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SIO Corner: Crime Scene Documentation (Cont'd)

This week we look at maps, plans, satellite images, and aerial photography, along with computerised scene reproduction

In this series we look at various aspects of life as an SIO. This includes the necessary skill sets for the successful SIO, the management of serious crime investigation and specific elements of investigative practice from initial response through crime scene examination and investigative strategies to dealing with suspects and the media. The articles are excerpts from the 2nd edition of Blackstone's, the 'Senior Investigating Officers' Handbook', written by two highly experienced SIOs (see 'About the Authors' at the end of the article).

Maps, Plans, Satellite Images, and Aerial Photography

Producing a detailed plan drawing or map of the scene is something normally considered useful for the SIO and their investigation teams. The exact position, scale, proximity, and dimensions of locations and objects of interest can prove invaluable.

This complements any scene photographs or visual recordings that are good at recording ‘close-ups’, etc, but a detailed plan produced by an expert or map can be used to show context and precise locations, particularly at complex crime scenes.

These may also be used to facilitate the effective communication of information, which may be helpful if several multi-disciplinary specialists are involved with the investigation. Maps may also be
used to delineate possible search areas if there is evidence or suspicion that an object, items, or further scene may require to be located, or proven otherwise absent from a particular location.


Any crime scene plan or map must always have a relevant title, key, date, time (if necessary), and orientation, usually given by the inclusion of a north (N) arrow.

The SIO can also produce their own rough sketches or plans of scenes when they attend to act as a visual aide memoir for considering cordon and search parameters, early hypotheses, conducting
briefings, etc. It may of course be some time before they receive an official map or plan from the expert who has been allocated the task.

Maps and plans can also be considered not just at major crime scenes where the offence has occurred but also at other possible crime scenes such as during house searches to show the exact location of where exhibits have been found.

Worthy of consideration is a fly-over of an outdoor scene by an aircraft (eg police helicopter). This will help record the exact location of, for example, a body deposition site and may also
help make other significant discoveries. The resulting photography will provide a valuable tool for later briefings and decision-making processes.

The SIO may also wish to take advantage of some of the satellite imagery that is now available on the internet such as Google earth. These types of satellite images can be invaluable for helping to get a good appreciation of the layout of scenes and their proximity to other significant geographical locations, including buildings and roads, although the date the imagery was taken must always be borne in mind.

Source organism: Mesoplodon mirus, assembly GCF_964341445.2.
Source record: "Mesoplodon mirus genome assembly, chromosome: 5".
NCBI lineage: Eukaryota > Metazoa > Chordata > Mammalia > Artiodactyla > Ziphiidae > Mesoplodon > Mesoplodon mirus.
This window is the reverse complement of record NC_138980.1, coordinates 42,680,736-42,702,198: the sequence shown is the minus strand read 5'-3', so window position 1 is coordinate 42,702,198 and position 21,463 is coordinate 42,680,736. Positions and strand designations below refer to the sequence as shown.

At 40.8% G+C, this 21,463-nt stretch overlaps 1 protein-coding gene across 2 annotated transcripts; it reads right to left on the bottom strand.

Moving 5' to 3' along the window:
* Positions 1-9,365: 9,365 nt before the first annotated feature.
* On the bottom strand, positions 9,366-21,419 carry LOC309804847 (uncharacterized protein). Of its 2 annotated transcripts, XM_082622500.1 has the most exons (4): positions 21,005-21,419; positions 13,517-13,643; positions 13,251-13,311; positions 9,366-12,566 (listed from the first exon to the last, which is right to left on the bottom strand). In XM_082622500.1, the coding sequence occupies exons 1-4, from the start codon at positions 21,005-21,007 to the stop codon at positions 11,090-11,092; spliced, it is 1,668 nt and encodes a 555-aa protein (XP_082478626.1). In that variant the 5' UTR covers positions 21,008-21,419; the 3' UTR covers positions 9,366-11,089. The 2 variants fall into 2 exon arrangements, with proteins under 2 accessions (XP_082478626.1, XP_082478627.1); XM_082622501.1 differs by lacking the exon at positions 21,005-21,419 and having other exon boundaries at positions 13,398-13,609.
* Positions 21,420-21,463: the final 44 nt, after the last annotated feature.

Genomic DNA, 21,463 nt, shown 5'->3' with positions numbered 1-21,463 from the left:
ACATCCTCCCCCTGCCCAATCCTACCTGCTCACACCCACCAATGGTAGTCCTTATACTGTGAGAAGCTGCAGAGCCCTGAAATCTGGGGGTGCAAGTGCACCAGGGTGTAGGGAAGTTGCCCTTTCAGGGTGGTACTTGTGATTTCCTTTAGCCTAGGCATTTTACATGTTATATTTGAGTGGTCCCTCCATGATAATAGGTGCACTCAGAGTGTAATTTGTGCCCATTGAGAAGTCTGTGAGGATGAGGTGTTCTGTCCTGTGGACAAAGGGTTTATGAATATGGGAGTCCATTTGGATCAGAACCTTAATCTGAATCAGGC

Maps obtained from the internet should not, however, be used or relied upon for evidential purposes.

Computerised Scene Reproduction

Depending on the nature of the case there may be opportunities to produce a computerized reproduction and/or a reconstruction of the crime scene to help gain a better understanding of what took place, in what sequence, and how it happened. This will help in:

Sophisticated computer enhancements, animated reconstructions, 3D models, and 360-degree camera shots can now be used to recreate a crime scene and examine witness accounts, timings,
distance, etc. This is a developing area of investigation, which can be used in court to show a jury the exact sequence of events, positions, and importance of exhibits and forensic samples, or
how the evidence combines, making a clearer picture of fragmented or complex evidence.

It can make a big impact on juries, however a cautionary note is that the process can be very time consuming to complete which may make the examination process of scenes take a lot longer.

About the Authors:

Detective Superintendent Tony Cook was a CID officer with Greater Manchester Police for over 31 years until his retirement in 2009. During his time as an SIO, he led a number of high profile investigations including operations into gangland violence at Moss Side, the Bolton murder of a teenage girl in 2002, and the Denton strangling case. He was a trained assessor for promotion and a qualified Authorising Officer under RIPA. Tony received 14 commendations and a first-class BSc Honours degree in social sciences and a Diploma in Social Policy & Criminology from the Open University.

Andy Tattersall, formerly Detective Superintendent in Greater Manchester Police on the Force Major Incident Team, retired in 2007 after 33 years service and became the first ever Support Staff SIO in charge of a new Homicide Support Unit. With over 29 years in CID at all ranks Andy received the Homicide Working Group National Award for his Outstanding Achievement in the Field of Homicide in November 2006.

To see more details about the Senior Investigating Officers' Handbook, or to purchase a copy, click here.

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